This brings me to Westport, which involved a family business, WTC, ran by two brothers, Tom and Steve Lynn. The business included several related businesses: bus lines, a cable company and fibre optics facilities. Both brothers were principals of WTC, initially as individual shareholders. From 1977 to 1996, Tom personally provided services to WTC as an employee. As business grew, Tom and Steve incorporated to hold their shares and receive remuneration. This structure was recommended by their chartered accountants and lawyers for taxation and estate planning purposes.

From 1996 until his dismissal, Tom’s nature of service did not change, although in 1996 he began providing services to WTC via his corporation, 115. From 1996 until 2014, 115 held an ownership interest in WTC between 21.5 per cent — 29 per cent. In February 2014, 115’s shares of WTC were transferred to a non-arm’s length company, 240, which shares were subsequently sold to arm’s length to a third party in September 2019. It seems that Tom’s sales of shares upset his brother and their relationship suffered, ultimately resulting in Tom’s dismissal on Nov. 4, 2019.

In response, Tom’s company, 115, brought a wrongful dismissal action against WTC, where it argued that it was a dependent contractor for WTC. The court disagreed and dismissed both a motion for summary judgment and the action. The principal issue on the motion was whether 115 was a dependent or independent contractor.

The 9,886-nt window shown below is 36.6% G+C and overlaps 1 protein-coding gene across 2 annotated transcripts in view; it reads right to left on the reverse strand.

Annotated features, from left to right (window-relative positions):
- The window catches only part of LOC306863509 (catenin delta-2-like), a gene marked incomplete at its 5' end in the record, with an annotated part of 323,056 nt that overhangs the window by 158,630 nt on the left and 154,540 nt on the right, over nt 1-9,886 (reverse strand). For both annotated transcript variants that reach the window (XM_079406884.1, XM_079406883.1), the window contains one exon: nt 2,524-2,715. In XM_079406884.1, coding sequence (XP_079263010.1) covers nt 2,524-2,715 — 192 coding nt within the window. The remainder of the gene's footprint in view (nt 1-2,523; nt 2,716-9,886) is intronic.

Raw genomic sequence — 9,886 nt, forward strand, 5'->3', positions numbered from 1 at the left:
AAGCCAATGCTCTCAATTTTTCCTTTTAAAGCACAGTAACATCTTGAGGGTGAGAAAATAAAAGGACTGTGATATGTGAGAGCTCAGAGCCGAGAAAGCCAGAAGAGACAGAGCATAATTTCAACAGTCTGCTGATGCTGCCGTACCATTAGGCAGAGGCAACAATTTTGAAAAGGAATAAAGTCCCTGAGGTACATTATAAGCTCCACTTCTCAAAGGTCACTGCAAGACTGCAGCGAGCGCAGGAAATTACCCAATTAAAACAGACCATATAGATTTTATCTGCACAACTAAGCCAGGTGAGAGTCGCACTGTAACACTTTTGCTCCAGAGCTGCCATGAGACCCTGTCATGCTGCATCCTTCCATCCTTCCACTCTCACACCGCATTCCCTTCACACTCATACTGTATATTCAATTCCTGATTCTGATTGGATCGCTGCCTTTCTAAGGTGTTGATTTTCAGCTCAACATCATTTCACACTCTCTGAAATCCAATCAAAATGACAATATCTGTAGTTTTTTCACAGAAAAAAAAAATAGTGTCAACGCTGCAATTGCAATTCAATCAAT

The court found that between 1996 and 2013, Tom’s company, 115, received approximately between 52.83 per cent and 71.48 per cent of its revenue from WTC. However, these billing percentages did not amount to exclusivity, because Tom/115 earned additional income including dividend income and rental income from other sources. The court further found that from 2011 to 2013, 115’s percentage of work done for WTC reached over 88 per cent, and as such there was exclusivity in those years, but it nevertheless declined to find that Tom/115 was a dependent contractor.

The court reasoned, perhaps surprisingly, that Tom used 115 “as an instrument to direct income based on estate and tax planning strategies, as directed by professionals.” This begs a vexing question: why does it matter, if more than 70 per cent of 115’s revenue came from WTC? The court explained: “[w]hile it may appear that 115 was economically dependent on WTC, that would only be on a snapshot basis. From a historical and contextual perspective, the court finds that 115 was not economically dependent on WTC and if it was, such a design was made in consultation with Tom and his professional advisors. The court finds that any attempt to design a mechanism to make 115 look economically dependent on WTC should not be allowed.”